I want to let you in on a secret. The theme music we used for two years for the Edelman technology podcast Sideload wasn’t made by a musician. It was made by a robot.
The process was straightforward. We told the service (the currently dormant Jukedeck) the genre we wanted, the length, the mood – even the point at which the drop happened. Surely a creative activity like making music shouldn’t be so ‘paint by numbers’, should it?
We’ve since changed our music, but the talking point remains. We’re already used to AI becoming more involved in various aspects of business and everyday life. It powers our smart speakers, it recommends the things we buy, and it controls the heating systems in our homes and offices. These are all routine decision-based manifestations of AI. But when it threatens the very creativity of humanity, we could have an issue in the future.
Take filmmaking for example. It’s a hugely creative industry but also one where there’s a lot at stake. Nothing hurts more than a box office flop that has had millions invested into it. It was interesting to read an article in the Guardian then about AI being used increasingly in the industry. Currently, AI solutions such as Cinelytic and Scriptbook can predict the success of a script, cast or structure with an accuracy rate of 85%. This is what will increasingly be used to create films in the future and can legitimately be called a breakthrough. Humans can only muster an accuracy rate of around 30%.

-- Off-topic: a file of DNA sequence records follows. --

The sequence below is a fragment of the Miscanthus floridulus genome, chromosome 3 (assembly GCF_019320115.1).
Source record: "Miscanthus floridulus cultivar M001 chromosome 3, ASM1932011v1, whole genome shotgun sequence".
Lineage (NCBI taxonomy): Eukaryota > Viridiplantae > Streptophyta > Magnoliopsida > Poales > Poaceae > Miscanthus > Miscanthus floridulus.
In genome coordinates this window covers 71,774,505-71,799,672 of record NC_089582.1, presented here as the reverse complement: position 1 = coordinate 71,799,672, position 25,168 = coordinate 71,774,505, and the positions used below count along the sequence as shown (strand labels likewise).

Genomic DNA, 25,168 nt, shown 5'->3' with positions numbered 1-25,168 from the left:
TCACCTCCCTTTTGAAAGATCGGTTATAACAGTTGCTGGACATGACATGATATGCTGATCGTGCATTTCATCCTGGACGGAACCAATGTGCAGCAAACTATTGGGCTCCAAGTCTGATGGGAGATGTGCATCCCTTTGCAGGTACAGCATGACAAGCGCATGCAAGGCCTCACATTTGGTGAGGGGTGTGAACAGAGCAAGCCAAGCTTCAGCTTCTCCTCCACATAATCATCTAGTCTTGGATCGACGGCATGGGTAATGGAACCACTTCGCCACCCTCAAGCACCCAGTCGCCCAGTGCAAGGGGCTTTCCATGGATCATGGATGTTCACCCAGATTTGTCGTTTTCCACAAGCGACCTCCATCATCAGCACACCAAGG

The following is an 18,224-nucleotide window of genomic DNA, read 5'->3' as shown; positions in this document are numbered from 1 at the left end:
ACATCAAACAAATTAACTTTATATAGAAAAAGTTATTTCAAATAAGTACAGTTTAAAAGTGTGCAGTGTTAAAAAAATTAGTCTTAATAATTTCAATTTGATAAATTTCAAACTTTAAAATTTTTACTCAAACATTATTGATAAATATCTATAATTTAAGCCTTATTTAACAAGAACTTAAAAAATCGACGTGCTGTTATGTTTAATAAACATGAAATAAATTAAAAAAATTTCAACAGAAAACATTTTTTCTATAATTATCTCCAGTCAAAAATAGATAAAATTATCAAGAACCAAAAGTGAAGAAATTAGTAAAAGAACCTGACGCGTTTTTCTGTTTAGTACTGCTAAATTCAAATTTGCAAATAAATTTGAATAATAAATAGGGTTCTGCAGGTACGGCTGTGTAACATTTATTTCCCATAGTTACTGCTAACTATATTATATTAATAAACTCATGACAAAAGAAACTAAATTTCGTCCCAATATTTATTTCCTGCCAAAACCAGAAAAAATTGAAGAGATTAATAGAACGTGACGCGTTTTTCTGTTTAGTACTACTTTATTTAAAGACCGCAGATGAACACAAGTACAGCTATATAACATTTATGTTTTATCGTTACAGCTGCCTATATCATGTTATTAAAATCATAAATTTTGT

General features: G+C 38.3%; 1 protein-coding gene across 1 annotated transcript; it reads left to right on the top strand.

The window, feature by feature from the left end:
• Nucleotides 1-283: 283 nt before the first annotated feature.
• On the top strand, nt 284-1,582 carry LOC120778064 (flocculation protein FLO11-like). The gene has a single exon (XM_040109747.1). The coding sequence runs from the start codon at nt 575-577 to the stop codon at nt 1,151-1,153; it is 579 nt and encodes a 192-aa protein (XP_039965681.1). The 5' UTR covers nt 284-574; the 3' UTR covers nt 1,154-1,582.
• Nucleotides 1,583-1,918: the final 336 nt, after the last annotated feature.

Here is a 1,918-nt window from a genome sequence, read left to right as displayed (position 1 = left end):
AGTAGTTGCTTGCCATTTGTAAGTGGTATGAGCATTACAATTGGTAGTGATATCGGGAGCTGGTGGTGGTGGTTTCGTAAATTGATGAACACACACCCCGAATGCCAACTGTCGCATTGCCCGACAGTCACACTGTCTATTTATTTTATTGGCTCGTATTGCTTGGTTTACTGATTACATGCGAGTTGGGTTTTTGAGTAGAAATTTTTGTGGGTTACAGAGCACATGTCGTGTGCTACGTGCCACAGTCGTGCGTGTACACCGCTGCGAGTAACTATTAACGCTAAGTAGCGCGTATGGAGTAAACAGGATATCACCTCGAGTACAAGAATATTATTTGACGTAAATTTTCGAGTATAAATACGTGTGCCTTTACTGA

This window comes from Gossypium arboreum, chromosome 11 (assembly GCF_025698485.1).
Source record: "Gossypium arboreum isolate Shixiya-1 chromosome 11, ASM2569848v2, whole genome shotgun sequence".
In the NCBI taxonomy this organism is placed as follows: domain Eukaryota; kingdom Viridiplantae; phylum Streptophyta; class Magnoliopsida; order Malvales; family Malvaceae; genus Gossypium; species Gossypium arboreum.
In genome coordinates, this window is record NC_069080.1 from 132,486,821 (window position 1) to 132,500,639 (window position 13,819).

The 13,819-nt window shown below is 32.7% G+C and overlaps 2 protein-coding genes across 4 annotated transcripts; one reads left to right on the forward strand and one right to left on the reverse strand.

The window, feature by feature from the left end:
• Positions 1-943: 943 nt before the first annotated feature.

Although we can’t properly go full steam ahead and let the AI write the entire script, it can only be a matter of time.
The reason AI was initially heralded as a gamechanger was because of its ability to do the dirty jobs humans generally don’t like to do - and do so in record time. It would give us all the insights we need to make grown-up decisions with potentially millions of pounds on the line. But is AI going far beyond its pay grade when it can make music, write scripts and even paint pictures? And if so, should the labour market be running scared?
The future isn’t fully dictated by the capability of tomorrow’s technology, it’s also shaped by how we see ourselves at work and in society. If our role is merely functional, there is a danger we could be replaced by robots in the future. But if we see ourselves as innovators, we will always be relevant – no matter how advanced the technology gets.
Innovation and creativity go hand in hand. “Learn the rules like a pro, so you can break them like an artist,” said Pablo Picasso. If - by definition - computer algorithms are based on rules and historical data, AI-produced art may evolve over time but will it ever be able to truly break the mould? I don’t think it will.
AI shouldn’t make us worry; it should challenge us to be better. Do things that computers can never do and celebrate the unique qualities of the human mind. The creative brain is difficult to outsource and as such, the functions it can carry out should always be entrusted to humans for the most original pieces of art.